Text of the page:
Times Bulletin Staff Writer
VAN WERT — When Matt Temple was a child he used to hold crayons in both hands and color with both at the same time. That was confusing to his mother because she couldn’t ascertain which would become his writing hand in the end.
As it turned out, Temple proved to be left-handed; his early struggle in attempting to color with both hands was the beginning of a lifetime of interest and participation in art. As his life advanced through grade school, he spent much of his time drawing comics and the Japanese form of Anime comics in particular.
“I was shy when I was young. By making up people and characters in drawing, it gave me the chance to create my own world and the community that I created to live in,” Temple said.
As Temple advanced into high school, he became an avid and talented drawer, but he wasn’t successful in writing. Still, his art skills gave him acceptance into the Art Institute of Pittsburgh where he received an associates’ degree in computer science and math.
“I blossomed when I got to Pittsburgh,” said Temple. “I wasn’t so shy anymore. There were others there struggling with the same thing and we helped each other come out of our shells.
“It was a real awakening for me. I was discovering myself. I felt like a square peg at square hole. I went into a computer animation program; I wanted to make video games,” said Temple, a Paulding High School graduate.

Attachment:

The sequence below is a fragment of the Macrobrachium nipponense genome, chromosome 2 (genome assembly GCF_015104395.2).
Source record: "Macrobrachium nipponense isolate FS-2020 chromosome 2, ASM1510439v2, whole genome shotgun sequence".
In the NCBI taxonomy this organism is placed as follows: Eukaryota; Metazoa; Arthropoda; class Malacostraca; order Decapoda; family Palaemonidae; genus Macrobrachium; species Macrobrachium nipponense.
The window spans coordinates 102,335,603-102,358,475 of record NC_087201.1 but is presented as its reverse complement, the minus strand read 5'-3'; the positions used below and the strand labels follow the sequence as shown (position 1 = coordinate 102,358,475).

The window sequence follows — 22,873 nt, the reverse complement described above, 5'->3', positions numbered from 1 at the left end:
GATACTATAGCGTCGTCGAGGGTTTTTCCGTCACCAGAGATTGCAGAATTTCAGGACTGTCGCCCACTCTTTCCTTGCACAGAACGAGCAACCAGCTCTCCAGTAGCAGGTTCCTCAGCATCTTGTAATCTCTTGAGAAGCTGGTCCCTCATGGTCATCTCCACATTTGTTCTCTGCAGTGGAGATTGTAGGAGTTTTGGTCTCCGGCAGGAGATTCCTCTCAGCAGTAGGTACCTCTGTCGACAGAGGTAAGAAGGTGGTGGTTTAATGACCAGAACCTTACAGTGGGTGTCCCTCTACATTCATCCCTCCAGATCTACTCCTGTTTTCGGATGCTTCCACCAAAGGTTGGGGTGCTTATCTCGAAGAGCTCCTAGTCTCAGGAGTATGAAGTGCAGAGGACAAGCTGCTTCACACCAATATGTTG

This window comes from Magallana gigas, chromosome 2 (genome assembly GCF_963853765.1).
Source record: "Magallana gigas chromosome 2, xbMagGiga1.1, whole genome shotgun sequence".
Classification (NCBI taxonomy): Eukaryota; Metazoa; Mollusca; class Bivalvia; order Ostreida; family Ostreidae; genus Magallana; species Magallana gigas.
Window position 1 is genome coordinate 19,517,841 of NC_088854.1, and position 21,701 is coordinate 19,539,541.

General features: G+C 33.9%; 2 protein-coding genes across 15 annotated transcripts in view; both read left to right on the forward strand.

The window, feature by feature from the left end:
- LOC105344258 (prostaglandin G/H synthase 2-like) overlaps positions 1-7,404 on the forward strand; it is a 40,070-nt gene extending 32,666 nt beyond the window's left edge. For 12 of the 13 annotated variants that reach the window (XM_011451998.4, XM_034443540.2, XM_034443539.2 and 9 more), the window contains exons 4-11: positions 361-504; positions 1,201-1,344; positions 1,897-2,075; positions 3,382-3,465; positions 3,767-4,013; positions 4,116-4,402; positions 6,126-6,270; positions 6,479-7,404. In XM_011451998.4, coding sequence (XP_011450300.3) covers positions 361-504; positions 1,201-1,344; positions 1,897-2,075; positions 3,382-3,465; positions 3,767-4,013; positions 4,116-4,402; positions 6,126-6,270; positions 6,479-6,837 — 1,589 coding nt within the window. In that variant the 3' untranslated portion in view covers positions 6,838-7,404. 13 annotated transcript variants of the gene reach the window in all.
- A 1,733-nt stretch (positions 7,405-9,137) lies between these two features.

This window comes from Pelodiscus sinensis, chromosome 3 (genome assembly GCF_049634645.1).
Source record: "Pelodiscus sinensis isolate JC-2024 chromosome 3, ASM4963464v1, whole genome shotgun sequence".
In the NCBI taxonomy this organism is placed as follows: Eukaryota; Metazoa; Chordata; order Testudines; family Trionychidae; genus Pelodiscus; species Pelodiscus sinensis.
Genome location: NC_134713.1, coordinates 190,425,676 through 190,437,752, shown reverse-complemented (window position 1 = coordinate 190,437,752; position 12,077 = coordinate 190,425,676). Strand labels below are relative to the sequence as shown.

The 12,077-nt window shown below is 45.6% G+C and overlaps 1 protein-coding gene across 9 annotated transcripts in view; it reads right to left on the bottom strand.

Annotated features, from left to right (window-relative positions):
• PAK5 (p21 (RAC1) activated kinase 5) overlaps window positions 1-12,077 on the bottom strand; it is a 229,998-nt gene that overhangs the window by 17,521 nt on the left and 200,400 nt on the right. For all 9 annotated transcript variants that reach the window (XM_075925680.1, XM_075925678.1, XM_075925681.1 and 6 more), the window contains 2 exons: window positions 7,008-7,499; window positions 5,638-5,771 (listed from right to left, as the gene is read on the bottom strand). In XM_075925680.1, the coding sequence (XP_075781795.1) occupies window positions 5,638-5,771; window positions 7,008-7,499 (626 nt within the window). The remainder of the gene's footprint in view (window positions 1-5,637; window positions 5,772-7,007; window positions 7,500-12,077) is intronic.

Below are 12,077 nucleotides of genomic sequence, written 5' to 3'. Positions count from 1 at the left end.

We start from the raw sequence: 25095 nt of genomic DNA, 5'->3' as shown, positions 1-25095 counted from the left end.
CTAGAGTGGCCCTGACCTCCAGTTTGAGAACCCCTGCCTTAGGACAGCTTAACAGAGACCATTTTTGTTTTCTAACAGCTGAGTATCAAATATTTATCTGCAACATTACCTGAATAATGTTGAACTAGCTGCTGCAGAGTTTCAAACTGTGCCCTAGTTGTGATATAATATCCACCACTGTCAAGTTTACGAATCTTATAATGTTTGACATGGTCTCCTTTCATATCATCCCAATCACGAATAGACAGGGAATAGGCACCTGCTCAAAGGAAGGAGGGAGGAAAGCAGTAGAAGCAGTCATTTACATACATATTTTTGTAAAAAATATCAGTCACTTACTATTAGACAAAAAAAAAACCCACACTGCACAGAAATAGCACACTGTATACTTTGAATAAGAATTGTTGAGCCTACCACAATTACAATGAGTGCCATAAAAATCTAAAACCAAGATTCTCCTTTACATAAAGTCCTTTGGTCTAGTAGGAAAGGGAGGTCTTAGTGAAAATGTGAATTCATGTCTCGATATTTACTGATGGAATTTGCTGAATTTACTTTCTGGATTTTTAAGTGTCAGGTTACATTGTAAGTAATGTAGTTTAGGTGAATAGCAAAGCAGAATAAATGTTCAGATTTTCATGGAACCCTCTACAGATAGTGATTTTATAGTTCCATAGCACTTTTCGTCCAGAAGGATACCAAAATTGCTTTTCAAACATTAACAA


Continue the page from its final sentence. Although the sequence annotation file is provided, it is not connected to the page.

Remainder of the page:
Following graduation from Pittsburgh, Temple decided to move back to his native Paulding community and seek employment to pay off his student loan. Over the next several years, he worked as a security guard, cable guy, and took apprenticeship at a tattoo shop in order to earn money to help satisfy his debts.
“I finally got tired of that so I went back to Defiance College in order to obtain a bachelor of arts degree in fine arts,” said Temple.
At Defiance College, Temple got a new slant on art, one that was much more historical and practical than technical and scientific. One of the things he enjoyed the most during his Defiance training was the ability to do pottery. There, he totally fell in love with the molecules lining up and things coming together for pottery products.
While he was attending Defiance College, he met Hope Wallace through Steve Smith, who was the head of the art department at the time. Wallace, executive director at Wassenberg Art Center, saw some of Temple’s work and asked him if he would like to teach classes at the center in Van Wert. Eventually, the office manager resigned and Temple was given the nod to become involved with the center on a full-time basis.
These days, Temple’s lifelong dream has come true; he is in the midst of his beloved art, contributing his own artifacts in the pottery area. As office manager, he answers the phone, pays bills, orders supplies, helps with teaching classes, does tours and helps with scheduling.
Most recently, one of the greatest moments of his life occurred when he married Erica (Smalley) inside the art museum.
“I absolutely love what I do here,” said Temple. “I love to get up every morning to come to work here. It’s wonderful when you wake up to something you love to do. This is therapy for me. I use my hands and I work and it makes me feel good. I go into a different zone while I am working; everything else is gone and it is just that zone.
“It’s Christmas every time I open the kiln,” he continued. “When I finish a project, seeing it is opening up a present. I never know how it is going to turn out and how things are going to look. “That alone helps a lot of my artwork. A potter’s mind is a little different than an artist’s,” added Temple. “They relish in their moments.”